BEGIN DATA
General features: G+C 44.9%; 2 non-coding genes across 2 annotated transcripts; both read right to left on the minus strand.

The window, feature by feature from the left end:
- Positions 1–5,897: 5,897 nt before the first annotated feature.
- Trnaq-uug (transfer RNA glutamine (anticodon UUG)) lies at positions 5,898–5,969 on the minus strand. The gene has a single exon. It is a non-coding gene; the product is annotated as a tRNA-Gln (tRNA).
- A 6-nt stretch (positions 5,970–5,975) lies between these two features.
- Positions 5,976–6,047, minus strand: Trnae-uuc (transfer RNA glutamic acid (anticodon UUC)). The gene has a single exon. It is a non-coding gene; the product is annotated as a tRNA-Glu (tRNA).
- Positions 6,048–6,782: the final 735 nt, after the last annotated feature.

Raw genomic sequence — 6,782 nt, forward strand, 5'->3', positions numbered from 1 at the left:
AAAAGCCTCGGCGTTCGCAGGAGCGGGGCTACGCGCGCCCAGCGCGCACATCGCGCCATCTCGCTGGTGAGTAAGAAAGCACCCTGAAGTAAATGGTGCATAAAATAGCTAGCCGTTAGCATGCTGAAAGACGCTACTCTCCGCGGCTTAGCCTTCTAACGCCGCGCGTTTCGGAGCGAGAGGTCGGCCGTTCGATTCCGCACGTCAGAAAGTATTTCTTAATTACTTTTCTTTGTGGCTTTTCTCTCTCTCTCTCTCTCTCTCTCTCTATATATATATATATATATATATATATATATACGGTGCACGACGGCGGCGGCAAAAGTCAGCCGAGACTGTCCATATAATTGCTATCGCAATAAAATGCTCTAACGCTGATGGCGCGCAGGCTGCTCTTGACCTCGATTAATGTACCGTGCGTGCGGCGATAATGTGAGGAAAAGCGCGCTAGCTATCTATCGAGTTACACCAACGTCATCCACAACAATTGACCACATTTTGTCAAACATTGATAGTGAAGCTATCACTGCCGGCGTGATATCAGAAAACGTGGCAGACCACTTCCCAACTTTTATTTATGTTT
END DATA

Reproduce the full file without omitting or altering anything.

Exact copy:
General features: G+C 44.9%; 2 non-coding genes across 2 annotated transcripts; both read right to left on the minus strand.

The window, feature by feature from the left end:
- Positions 1–5,897: 5,897 nt before the first annotated feature.
- Trnaq-uug (transfer RNA glutamine (anticodon UUG)) lies at positions 5,898–5,969 on the minus strand. The gene has a single exon. It is a non-coding gene; the product is annotated as a tRNA-Gln (tRNA).
- A 6-nt stretch (positions 5,970–5,975) lies between these two features.
- Positions 5,976–6,047, minus strand: Trnae-uuc (transfer RNA glutamic acid (anticodon UUC)). The gene has a single exon. It is a non-coding gene; the product is annotated as a tRNA-Glu (tRNA).
- Positions 6,048–6,782: the final 735 nt, after the last annotated feature.

Raw genomic sequence — 6,782 nt, forward strand, 5'->3', positions numbered from 1 at the left:
AAAAGCCTCGGCGTTCGCAGGAGCGGGGCTACGCGCGCCCAGCGCGCACATCGCGCCATCTCGCTGGTGAGTAAGAAAGCACCCTGAAGTAAATGGTGCATAAAATAGCTAGCCGTTAGCATGCTGAAAGACGCTACTCTCCGCGGCTTAGCCTTCTAACGCCGCGCGTTTCGGAGCGAGAGGTCGGCCGTTCGATTCCGCACGTCAGAAAGTATTTCTTAATTACTTTTCTTTGTGGCTTTTCTCTCTCTCTCTCTCTCTCTCTCTCTATATATATATATATATATATATATATATATACGGTGCACGACGGCGGCGGCAAAAGTCAGCCGAGACTGTCCATATAATTGCTATCGCAATAAAATGCTCTAACGCTGATGGCGCGCAGGCTGCTCTTGACCTCGATTAATGTACCGTGCGTGCGGCGATAATGTGAGGAAAAGCGCGCTAGCTATCTATCGAGTTACACCAACGTCATCCACAACAATTGACCACATTTTGTCAAACATTGATAGTGAAGCTATCACTGCCGGCGTGATATCAGAAAACGTGGCAGACCACTTCCCAACTTTTATTTATGTTT